Necessity knows no law. Also if you want to conceive a child with your deceased partner?

Martin Buijsen

Is having a child using frozen embryos from you and your deceased partner permissible? This question is central to Renee's lawsuit against the Medical Center Kinderwens Leiderdorp. She wishes to become pregnant with an embryo frozen by her and her now-deceased husband, but the Embryo Act prohibits this. Martin Buijsen, Professor of Health Law at Erasmus School of Law, clarifies the case and assesses the chances for the woman involved.

Renee, the plaintiff in this case, and her husband had several embryos frozen years ago after undergoing an ICSI treatment (a fertility treatment) at the Medical Center Kinderwens Leiderdorp. From one of these embryos, they had a child together in 2019. They hoped to have more children together. However, when Renee's husband suddenly passed away in 2021, this plan came to a halt. Now that Renee is ready to conceive with one of the frozen embryos, it appears not legally possible. According to the Embryo Act, her husband should have given explicit consent for using the embryos before his death, which he did not do at the time. 

But what if someone suddenly passes away? Are there exceptions that could still fulfill the desire to have a child? According to Buijsen, the law is clear in this case as well. "Both parties must have given explicit consent. In this case, it is lacking from the partner", he explains. The Medical Center Kinderwens Leiderdorp must adhere to the Embryo Act and, therefore, cannot release the fertilized embryos to the plaintiff. However, Renee claims that she and her husband were never informed about the requirement for consent. She argues that there is no information available on this matter. The court has already reprimanded the medical centre for inadequate information. Nevertheless, this is not enough for Renee; she still hopes to gain possession of the embryos. 

The legal requirements versus the interests of the woman

"It is possible that the court may find that the interests of the mother outweigh those of the deceased partner in this case, so I do not rule out her chances", Buijsen clarifies. However, according to Buijsen, both the letter and the spirit of the law do not favour Renee. "The Embryo Act is entirely clear: no express written consent means no postmortem use. The spirit of the law will not be of much help to the woman either. The Embryo Act intends to give authority to the person from whom the bodily material originates. The legislator wanted to prevent using such material based on presumed consent."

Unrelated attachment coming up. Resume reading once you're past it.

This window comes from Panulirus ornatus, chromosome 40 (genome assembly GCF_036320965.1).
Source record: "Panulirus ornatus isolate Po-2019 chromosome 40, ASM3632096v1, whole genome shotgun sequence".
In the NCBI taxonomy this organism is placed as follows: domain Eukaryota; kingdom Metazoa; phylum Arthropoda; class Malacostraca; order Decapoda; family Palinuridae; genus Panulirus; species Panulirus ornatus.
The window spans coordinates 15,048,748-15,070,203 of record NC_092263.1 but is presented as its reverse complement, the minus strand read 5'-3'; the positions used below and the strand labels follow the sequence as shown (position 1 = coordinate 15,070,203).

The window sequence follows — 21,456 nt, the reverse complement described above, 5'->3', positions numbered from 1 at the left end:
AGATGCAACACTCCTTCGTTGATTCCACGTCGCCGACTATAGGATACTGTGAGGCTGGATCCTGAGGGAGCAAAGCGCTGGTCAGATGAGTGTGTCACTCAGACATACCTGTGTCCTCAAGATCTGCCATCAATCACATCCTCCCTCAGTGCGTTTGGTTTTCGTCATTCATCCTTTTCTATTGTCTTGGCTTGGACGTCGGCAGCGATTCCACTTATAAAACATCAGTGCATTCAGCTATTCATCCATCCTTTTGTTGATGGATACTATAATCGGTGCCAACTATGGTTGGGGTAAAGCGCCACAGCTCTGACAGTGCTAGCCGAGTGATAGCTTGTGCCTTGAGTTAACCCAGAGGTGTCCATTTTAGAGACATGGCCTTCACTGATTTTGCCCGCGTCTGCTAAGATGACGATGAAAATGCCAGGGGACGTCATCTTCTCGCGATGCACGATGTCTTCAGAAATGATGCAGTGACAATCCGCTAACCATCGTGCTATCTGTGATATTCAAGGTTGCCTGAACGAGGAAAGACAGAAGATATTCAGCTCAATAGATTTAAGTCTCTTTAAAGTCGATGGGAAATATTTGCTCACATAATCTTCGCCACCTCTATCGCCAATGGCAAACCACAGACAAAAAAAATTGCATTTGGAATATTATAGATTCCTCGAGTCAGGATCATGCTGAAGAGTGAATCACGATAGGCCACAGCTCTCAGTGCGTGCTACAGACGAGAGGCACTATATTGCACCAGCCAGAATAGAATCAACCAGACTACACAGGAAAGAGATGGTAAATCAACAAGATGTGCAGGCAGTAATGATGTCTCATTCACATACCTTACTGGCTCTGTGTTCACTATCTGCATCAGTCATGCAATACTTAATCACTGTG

"Should the court undermine the interests of the woman by emphasizing the requirement of written consent?" 

Nevertheless, there are various points that Renee could raise before the court. For instance, she could prove that the information provided by the Medical Center Kinderwens Leiderdorp in this regard is insufficient. Also, the concept of 'presumed consent' could be more or less plausible and should be examined based on the circumstances of the case. "And if the circumstances strongly indicate that the man would have given his consent (a happy marriage, an obvious shared desire to have a large family, a previous IVF procedure, the understandable wish to have genetically related children, etc.), should the court undermine the interests of the woman (and the existing child) by emphasizing the requirement of written consent?" 

More information

More information about the case can be found in the episode of Hart van Nederland from 17 July 2023 (from 15.37 onwards) (in Dutch). 

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